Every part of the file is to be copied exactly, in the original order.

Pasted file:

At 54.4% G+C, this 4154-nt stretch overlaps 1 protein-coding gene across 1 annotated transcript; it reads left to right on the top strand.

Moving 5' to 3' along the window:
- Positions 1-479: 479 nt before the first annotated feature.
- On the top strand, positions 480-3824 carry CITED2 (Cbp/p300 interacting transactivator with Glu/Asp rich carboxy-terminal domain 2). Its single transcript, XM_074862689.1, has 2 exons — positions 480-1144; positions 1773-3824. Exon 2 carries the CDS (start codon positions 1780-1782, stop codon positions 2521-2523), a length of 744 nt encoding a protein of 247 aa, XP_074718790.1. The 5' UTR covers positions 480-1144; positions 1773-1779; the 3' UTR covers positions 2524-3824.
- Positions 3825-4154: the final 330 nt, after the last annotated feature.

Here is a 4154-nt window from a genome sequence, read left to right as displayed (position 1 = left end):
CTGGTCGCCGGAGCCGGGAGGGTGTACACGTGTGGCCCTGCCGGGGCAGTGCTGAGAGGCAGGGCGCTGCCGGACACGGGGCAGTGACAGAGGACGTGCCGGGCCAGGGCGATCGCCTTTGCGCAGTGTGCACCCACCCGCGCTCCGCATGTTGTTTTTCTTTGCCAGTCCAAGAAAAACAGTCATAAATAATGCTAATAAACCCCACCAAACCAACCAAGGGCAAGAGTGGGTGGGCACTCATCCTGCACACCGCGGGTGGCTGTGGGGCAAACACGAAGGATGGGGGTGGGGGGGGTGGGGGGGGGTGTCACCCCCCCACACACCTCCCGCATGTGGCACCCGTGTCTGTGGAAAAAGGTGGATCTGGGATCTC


At 54.4% G+C, this 4154-nt stretch overlaps 1 protein-coding gene across 1 annotated transcript; it reads left to right on the top strand.

Moving 5' to 3' along the window:
- Positions 1-479: 479 nt before the first annotated feature.
- On the top strand, positions 480-3824 carry CITED2 (Cbp/p300 interacting transactivator with Glu/Asp rich carboxy-terminal domain 2). Its single transcript, XM_074862689.1, has 2 exons — positions 480-1144; positions 1773-3824. Exon 2 carries the CDS (start codon positions 1780-1782, stop codon positions 2521-2523), a length of 744 nt encoding a protein of 247 aa, XP_074718790.1. The 5' UTR covers positions 480-1144; positions 1773-1779; the 3' UTR covers positions 2524-3824.
- Positions 3825-4154: the final 330 nt, after the last annotated feature.

Here is a 4154-nt window from a genome sequence, read left to right as displayed (position 1 = left end):
CTGGTCGCCGGAGCCGGGAGGGTGTACACGTGTGGCCCTGCCGGGGCAGTGCTGAGAGGCAGGGCGCTGCCGGACACGGGGCAGTGACAGAGGACGTGCCGGGCCAGGGCGATCGCCTTTGCGCAGTGTGCACCCACCCGCGCTCCGCATGTTGTTTTTCTTTGCCAGTCCAAGAAAAACAGTCATAAATAATGCTAATAAACCCCACCAAACCAACCAAGGGCAAGAGTGGGTGGGCACTCATCCTGCACACCGCGGGTGGCTGTGGGGCAAACACGAAGGATGGGGGTGGGGGGGGTGGGGGGGGGTGTCACCCCCCCACACACCTCCCGCATGTGGCACCCGTGTCTGTGGAAAAAGGTGGATCTGGGATCTC